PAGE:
Story of the month – Chinese Government warms to Christians?

Chinese believers in an unregistered church (China Daily)

Several recent articles in the authoritative website China Daily have prompted observers to wonder if the Chinese government may be softening its traditionally tough stance against Christians.  The official government daily has published a number of positive articles about Christianity during the last six months and while it must be remembered that they may merely be part of a ‘charm offensive’ (particularly since none of the articles were published in the Chinese language version of the paper), they are published in an official government organ and will have been scrutinised by censors.

The most significant of these articles (25th December) concerned an official report for the government in which the Chinese Academy of Social Scientists (CASS) estimated that there are now over 70 million Chinese who are members of unregistered churches.  Add these numbers to the Catholic Church and the official Three Self Patriotic Movement church and this is the first time that there has been an official estimate that there are now over 100 million Christians in China.  In 1979, when the TSPM church was relaunched after the Cultural Revolution, there were only about one million.   One western commentator remarked that it is unthinkable that an article like this has slipped past the censors unnoticed, and therefore this must be an indication of a change of government policy.

Miao Christian choir (China Daily)

Another article (17th March) talks about how house churches are thriving in Beijing.  It states that there are now over 50,000 Christians in Beijing, and as the registered churches are often overcrowded, many people are joining smaller unregistered churches where they can connect more effectively.  The article even quotes Cao Zhongjian, an expert on religion in China at CASS, as saying “The authorities have a much more open attitude toward discussion and debate on house churches.”  This has led to freedom for the churches to acquire premises or rent permanent locations.  This is all a far cry from even a few years ago when reports of serious oppression of Chinese Christians were commonplace.

Other publications include a positive article about influential Jesuit missionary Matteo Ricci, reference to a thriving church in Shanghai, a report about a village in Yunnan province where 80% of the villagers are Christians, and (amazingly) the testimony of how a young Beijing believer found Jesus after being given a Bible by a colleague.

Chinese choir (China Daily)

Featured ministry: Bethany

Many tired missionaries working in East Asia are delighted to have discovered Bethany.  This is a rest and retreat complex on Cheung Chau Island off Hong Kong. It is specifically funded and staffed to offer member care to those working cross-culturally in Asia and beyond offering good quality, inexpensive accommodation. Bethany is set in gardens of trees and flowers on the quiet, traffic free island of Cheung Chau with good beaches and scenic walks, so is an ideal place to relax and recuperate from a demanding ministry.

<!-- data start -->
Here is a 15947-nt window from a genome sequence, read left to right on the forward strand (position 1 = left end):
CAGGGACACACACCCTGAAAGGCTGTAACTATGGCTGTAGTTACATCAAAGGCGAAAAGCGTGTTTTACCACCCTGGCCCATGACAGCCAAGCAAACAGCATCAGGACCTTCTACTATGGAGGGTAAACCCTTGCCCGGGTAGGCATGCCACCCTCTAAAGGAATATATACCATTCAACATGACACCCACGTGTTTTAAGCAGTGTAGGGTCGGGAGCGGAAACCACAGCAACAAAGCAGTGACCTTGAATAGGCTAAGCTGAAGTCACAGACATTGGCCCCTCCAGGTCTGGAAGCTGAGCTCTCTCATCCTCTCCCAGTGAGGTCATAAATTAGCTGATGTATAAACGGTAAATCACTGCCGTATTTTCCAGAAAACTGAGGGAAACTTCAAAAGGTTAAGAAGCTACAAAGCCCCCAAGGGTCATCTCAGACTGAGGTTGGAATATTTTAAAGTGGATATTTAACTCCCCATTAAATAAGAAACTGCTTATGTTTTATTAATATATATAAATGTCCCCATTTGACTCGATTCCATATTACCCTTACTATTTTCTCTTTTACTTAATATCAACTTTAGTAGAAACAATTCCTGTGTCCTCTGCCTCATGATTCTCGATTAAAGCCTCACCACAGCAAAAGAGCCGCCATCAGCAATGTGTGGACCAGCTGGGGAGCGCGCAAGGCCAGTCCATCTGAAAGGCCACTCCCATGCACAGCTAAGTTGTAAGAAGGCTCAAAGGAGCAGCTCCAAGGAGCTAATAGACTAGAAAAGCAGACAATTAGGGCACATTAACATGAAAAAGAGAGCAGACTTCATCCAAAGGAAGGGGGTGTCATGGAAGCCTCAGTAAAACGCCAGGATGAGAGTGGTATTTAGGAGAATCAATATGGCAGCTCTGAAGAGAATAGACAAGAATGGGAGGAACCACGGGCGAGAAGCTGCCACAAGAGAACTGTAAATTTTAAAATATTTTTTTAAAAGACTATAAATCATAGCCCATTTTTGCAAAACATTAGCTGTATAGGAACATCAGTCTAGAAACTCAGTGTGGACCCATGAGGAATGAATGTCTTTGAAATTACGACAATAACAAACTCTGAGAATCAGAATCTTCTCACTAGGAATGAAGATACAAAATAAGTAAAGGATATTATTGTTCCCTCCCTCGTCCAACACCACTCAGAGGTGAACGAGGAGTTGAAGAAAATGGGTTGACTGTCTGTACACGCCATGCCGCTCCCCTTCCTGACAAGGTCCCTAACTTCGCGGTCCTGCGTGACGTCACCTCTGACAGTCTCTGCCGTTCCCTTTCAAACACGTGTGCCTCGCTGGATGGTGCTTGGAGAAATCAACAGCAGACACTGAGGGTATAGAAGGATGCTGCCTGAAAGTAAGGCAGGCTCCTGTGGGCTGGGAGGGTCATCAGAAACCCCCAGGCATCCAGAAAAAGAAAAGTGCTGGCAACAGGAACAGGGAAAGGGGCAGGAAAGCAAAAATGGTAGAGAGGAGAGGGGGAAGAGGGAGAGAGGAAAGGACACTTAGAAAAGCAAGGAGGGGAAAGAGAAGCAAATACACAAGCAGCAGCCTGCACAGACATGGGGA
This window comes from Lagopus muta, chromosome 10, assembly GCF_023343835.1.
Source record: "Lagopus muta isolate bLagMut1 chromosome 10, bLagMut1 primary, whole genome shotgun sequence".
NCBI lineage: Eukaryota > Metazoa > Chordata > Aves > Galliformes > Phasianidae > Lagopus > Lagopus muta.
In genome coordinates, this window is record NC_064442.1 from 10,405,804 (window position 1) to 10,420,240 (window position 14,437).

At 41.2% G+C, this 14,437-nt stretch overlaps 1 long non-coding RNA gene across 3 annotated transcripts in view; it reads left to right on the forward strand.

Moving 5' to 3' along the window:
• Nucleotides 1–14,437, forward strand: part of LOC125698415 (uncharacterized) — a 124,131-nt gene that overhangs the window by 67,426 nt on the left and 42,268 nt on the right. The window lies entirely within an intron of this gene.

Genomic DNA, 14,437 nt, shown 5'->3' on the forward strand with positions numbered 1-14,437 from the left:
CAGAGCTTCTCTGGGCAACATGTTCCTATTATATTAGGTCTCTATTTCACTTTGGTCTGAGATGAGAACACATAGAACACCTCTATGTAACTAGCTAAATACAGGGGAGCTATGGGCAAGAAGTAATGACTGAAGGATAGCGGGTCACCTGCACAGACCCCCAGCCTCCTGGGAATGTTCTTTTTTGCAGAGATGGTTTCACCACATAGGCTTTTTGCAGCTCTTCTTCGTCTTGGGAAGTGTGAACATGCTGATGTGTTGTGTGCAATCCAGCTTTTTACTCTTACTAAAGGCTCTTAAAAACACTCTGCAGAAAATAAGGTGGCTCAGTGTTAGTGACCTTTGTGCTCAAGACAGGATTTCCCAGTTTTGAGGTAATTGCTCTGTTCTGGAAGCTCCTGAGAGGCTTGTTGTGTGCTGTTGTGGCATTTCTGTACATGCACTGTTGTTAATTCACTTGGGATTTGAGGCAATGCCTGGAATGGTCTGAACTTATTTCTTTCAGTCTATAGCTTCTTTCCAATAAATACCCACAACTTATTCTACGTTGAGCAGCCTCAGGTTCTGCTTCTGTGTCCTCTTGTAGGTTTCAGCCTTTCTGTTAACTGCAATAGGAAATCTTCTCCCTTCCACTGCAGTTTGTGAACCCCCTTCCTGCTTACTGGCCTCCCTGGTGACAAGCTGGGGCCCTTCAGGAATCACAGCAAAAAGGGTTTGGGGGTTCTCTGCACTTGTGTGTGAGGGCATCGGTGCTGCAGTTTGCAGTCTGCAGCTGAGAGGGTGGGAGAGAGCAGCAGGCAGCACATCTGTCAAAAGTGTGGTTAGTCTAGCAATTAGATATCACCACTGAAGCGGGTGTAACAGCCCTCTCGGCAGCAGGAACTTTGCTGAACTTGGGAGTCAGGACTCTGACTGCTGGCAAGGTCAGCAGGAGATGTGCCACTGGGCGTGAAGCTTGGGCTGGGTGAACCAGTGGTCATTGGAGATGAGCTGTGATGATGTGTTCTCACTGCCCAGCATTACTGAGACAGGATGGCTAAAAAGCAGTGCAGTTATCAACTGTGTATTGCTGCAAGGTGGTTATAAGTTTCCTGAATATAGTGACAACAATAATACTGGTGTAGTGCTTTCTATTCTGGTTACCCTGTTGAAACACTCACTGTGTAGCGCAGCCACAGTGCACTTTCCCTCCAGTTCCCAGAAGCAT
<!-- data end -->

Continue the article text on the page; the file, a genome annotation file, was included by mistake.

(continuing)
Despite feeling remote, it is conveniently accessible from Hong Kong, so it’s not hard to get to despite feeling away from it all.  Set on a hill in attractive grounds overlooking the South China Sea, Bethany’s location is idyllic – five minutes to sandy beaches, peaceful walks around rocky coves and yet the town with its restaurants and shops is just nearby. The Bethany team includes those who have understanding and long experience of the demands on people, for example adjusting to new cultures, difficulties with co-workers, frustrations with sponsors, parenting and educational decision-making, family and marriage needs cross-culturally.

The Bethany mission is to keep people resilient, working in their God-given field for longer. At a basic level, they provide a home from home with familiar food, language and culture allowing people to recover in holiday mode from tiredness and stress. In association with this they have experienced pastoral couples available for prayer and with a listening and sympathetic ear.

More information is available on the Bethany website:

Story of the Month: Thousands of new Thai believers

This story was published in “CrossTies Asia” January 2010 newsletter) so it’s not new, but it’s too good not to recirculate.  My Hope for Thailand was an outreach event which took place in December 2009.  Here’s what the organisers reported:

“On this day about 50% of Thai churches participated and more than 41,000 of their members were involved in reaching out to over 200,000 of their friends and neighbours to tell them about Jesus. We now have the responsibility of calling the church leaders to find out what God did during this time.  The news is exciting!  We have recorded over 6,580 decisions of people who have decided to become Christ followers, from all corners of the country.  We anticipate by the time we finish calling all the leaders we will have recorded more than 12,000 new Thai Christians. This is an amazing work of God in a land where only half a percent of Thailand’s 65 million people are Christians. This is the first time there has been a national harvest of this size in this country. As we are calling, our staff also has the privilege of documenting miraculous works of God that happened during these meetings.  Each of our staff members has recorded dozens of reports of healings, people freed from demon possession, people being freed from addictions and families being reconciled.”

Please pray for these new Thai believers as they face the challenge of walking with Jesus in a Buddhist-animist culture.

Baptism of Thai believers (photos courtesy of Julia Birkett)